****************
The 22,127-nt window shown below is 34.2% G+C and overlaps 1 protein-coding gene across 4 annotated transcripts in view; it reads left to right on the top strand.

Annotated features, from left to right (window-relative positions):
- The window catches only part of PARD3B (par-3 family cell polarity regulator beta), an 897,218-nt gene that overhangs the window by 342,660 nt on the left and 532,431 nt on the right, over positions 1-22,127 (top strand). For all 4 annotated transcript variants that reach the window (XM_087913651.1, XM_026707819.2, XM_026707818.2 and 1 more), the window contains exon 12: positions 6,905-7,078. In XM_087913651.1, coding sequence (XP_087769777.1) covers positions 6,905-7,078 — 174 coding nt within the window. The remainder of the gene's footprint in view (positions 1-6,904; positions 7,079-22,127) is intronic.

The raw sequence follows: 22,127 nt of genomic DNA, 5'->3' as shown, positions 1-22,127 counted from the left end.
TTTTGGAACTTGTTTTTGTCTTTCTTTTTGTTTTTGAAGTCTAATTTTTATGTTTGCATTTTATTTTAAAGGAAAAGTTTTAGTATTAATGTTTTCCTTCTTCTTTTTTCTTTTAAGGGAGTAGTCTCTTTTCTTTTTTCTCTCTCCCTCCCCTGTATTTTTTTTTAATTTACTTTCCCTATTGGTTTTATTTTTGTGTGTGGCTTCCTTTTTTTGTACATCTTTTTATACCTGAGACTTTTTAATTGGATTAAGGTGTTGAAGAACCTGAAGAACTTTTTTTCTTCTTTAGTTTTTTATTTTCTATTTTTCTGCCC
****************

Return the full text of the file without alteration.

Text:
The 22,127-nt window shown below is 34.2% G+C and overlaps 1 protein-coding gene across 4 annotated transcripts in view; it reads left to right on the top strand.

Annotated features, from left to right (window-relative positions):
- The window catches only part of PARD3B (par-3 family cell polarity regulator beta), an 897,218-nt gene that overhangs the window by 342,660 nt on the left and 532,431 nt on the right, over positions 1-22,127 (top strand). For all 4 annotated transcript variants that reach the window (XM_087913651.1, XM_026707819.2, XM_026707818.2 and 1 more), the window contains exon 12: positions 6,905-7,078. In XM_087913651.1, coding sequence (XP_087769777.1) covers positions 6,905-7,078 — 174 coding nt within the window. The remainder of the gene's footprint in view (positions 1-6,904; positions 7,079-22,127) is intronic.

The raw sequence follows: 22,127 nt of genomic DNA, 5'->3' as shown, positions 1-22,127 counted from the left end.
TTTTGGAACTTGTTTTTGTCTTTCTTTTTGTTTTTGAAGTCTAATTTTTATGTTTGCATTTTATTTTAAAGGAAAAGTTTTAGTATTAATGTTTTCCTTCTTCTTTTTTCTTTTAAGGGAGTAGTCTCTTTTCTTTTTTCTCTCTCCCTCCCCTGTATTTTTTTTTAATTTACTTTCCCTATTGGTTTTATTTTTGTGTGTGGCTTCCTTTTTTTGTACATCTTTTTATACCTGAGACTTTTTAATTGGATTAAGGTGTTGAAGAACCTGAAGAACTTTTTTTCTTCTTTAGTTTTTTATTTTCTATTTTTCTGCCC